Energy & Environment

Regulators Reviewing Drilling Rig Safety Rules

The oil and gas industry is recommending revisions to an oil rig safety rule put in place after the Deepwater Horizon disaster

 

Anchor-handling tugboats battle the blazing remnants of the off shore oil rig Deepwater Horizon.

A man from Katy, Texas is still unaccounted for after an oil rig explosion in Louisiana. The U.S. Coast Guard suspended its search for Timothy Morrison on Monday.

The incident comes amid a broader re-thinking of drilling rig safety rules. The explosion happened in Louisiana waters, and the platform wasn’t subject to federal regulations.

Still, being on any rig is inherently dangerous. We know that from the Deepwater Horizon disaster, and regulators are rethinking rules designed to keep that scale of an explosion from happening again.

"The ultimate goal is to identify ways to remove or reduce some of the burden on the industry,” said Greg Julian, a spokesperson for the Bureau of Safety and Environmental Enforcement, which is handling the review.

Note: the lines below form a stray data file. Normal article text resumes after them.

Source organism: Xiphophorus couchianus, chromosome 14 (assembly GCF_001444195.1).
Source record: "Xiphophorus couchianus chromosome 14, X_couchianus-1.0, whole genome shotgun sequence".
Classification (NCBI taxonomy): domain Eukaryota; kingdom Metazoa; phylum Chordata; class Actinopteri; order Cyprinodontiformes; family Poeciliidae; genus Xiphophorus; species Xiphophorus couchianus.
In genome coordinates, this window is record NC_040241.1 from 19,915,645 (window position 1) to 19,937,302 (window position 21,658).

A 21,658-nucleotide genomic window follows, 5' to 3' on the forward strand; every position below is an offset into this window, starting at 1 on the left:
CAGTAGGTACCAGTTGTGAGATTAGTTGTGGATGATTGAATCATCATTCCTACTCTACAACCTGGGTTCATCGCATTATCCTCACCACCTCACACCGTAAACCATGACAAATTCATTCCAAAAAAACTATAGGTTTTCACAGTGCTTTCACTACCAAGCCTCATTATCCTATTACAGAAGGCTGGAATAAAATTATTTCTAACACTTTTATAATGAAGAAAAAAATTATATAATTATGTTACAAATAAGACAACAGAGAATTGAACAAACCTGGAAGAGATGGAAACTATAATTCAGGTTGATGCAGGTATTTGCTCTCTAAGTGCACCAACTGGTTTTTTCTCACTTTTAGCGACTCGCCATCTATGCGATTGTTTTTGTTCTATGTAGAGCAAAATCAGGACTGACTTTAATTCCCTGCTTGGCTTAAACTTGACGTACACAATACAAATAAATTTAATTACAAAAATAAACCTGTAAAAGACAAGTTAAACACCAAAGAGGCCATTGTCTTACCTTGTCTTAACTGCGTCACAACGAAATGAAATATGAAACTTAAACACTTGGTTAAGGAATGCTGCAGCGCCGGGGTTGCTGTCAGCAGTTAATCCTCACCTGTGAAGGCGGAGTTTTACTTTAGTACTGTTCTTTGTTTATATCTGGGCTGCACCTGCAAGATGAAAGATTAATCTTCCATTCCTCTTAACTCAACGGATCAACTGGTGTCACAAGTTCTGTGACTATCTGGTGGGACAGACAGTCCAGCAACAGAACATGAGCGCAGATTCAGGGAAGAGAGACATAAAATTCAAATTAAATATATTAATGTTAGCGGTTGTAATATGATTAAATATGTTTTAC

At a September forum in Houston, the Bureau heard recommendations from oil and gas companies. The American Petroleum Institute has a 50-page list of parts of the rule it wants deleted or changed. Companies say it costs time and money, and the administrative burdens distract from a focus on safety.

Alexandra Adams, with the Natural Resources Defense Council, doesn't agree.

"This review is just simply bad policy and puts workers, and our resources, at risk,” she said.

There's still no timeline on when the Bureau's review will be completed.

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